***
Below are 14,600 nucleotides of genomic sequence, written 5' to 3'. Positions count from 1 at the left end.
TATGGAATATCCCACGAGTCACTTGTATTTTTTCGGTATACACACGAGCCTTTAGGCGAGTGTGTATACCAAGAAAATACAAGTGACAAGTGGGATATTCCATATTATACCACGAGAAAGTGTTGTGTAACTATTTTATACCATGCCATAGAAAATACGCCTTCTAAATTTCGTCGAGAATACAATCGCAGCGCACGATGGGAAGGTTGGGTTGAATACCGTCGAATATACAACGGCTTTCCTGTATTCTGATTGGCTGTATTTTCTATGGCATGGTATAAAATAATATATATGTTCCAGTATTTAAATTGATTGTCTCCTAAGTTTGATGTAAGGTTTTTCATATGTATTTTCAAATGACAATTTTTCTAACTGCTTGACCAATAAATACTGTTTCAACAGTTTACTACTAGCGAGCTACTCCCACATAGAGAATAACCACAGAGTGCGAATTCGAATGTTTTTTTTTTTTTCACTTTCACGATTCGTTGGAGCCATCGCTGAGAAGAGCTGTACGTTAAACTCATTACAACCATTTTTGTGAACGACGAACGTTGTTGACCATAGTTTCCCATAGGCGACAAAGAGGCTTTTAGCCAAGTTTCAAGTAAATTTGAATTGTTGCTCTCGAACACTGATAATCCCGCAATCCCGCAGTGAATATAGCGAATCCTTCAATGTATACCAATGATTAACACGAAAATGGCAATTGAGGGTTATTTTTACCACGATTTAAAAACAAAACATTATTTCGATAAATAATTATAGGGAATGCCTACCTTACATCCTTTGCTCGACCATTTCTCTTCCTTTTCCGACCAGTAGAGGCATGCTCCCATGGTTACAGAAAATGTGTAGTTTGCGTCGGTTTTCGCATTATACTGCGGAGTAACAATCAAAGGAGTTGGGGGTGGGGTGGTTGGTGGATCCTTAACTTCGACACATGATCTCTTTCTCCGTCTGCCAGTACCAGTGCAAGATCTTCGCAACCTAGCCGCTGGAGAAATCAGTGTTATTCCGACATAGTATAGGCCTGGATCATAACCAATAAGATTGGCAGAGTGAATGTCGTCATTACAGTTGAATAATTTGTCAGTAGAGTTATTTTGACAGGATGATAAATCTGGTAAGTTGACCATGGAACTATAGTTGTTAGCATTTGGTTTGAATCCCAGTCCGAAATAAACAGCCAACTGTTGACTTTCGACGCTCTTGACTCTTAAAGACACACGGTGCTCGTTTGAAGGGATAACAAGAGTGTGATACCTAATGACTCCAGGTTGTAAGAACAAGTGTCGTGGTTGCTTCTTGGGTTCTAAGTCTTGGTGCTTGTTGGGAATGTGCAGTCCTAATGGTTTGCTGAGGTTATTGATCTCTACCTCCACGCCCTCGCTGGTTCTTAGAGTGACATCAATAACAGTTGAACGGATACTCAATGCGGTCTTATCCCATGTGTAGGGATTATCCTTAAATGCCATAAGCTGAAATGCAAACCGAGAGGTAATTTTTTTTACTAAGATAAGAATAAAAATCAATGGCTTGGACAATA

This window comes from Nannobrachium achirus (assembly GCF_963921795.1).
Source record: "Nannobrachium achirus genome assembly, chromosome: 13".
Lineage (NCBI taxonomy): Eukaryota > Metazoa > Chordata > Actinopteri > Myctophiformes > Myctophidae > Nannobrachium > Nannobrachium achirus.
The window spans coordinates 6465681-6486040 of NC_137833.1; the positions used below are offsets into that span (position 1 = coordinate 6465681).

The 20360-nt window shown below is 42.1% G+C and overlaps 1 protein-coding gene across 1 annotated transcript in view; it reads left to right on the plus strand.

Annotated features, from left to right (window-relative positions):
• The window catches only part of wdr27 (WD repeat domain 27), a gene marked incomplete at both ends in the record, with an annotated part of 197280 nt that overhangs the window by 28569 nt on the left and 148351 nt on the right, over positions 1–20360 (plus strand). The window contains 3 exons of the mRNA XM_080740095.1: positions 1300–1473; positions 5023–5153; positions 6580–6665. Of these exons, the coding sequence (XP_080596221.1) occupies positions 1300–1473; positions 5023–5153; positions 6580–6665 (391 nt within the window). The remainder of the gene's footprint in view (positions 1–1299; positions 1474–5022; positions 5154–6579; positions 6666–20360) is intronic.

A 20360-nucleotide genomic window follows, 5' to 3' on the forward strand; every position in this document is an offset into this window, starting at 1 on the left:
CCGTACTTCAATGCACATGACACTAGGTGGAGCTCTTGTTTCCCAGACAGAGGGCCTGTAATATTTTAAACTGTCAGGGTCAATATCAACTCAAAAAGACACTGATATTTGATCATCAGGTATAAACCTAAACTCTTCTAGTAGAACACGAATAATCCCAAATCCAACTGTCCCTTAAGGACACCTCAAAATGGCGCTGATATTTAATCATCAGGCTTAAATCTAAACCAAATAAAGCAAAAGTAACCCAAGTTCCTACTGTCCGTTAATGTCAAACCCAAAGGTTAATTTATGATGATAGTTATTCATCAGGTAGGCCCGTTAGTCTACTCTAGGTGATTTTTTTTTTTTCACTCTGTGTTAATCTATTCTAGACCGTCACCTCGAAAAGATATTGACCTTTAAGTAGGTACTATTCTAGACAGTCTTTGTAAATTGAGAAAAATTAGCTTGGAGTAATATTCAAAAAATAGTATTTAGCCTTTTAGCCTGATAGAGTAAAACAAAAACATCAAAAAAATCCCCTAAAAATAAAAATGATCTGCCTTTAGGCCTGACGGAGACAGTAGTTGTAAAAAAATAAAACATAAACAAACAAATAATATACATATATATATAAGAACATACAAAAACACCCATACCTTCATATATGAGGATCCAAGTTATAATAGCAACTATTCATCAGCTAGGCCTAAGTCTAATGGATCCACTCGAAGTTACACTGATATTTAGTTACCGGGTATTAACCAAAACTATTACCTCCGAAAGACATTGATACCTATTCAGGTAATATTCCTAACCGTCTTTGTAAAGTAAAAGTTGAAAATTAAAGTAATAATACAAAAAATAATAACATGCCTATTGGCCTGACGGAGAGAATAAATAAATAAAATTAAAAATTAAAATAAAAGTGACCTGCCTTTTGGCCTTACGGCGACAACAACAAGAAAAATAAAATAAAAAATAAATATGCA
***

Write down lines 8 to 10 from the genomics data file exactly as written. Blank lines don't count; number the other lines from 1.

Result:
Annotated features, from left to right (window-relative positions):
• The window catches only part of wdr27 (WD repeat domain 27), a gene marked incomplete at both ends in the record, with an annotated part of 197280 nt that overhangs the window by 28569 nt on the left and 148351 nt on the right, over positions 1–20360 (plus strand). The window contains 3 exons of the mRNA XM_080740095.1: positions 1300–1473; positions 5023–5153; positions 6580–6665. Of these exons, the coding sequence (XP_080596221.1) occupies positions 1300–1473; positions 5023–5153; positions 6580–6665 (391 nt within the window). The remainder of the gene's footprint in view (positions 1–1299; positions 1474–5022; positions 5154–6579; positions 6666–20360) is intronic.

A 20360-nucleotide genomic window follows, 5' to 3' on the forward strand; every position in this document is an offset into this window, starting at 1 on the left: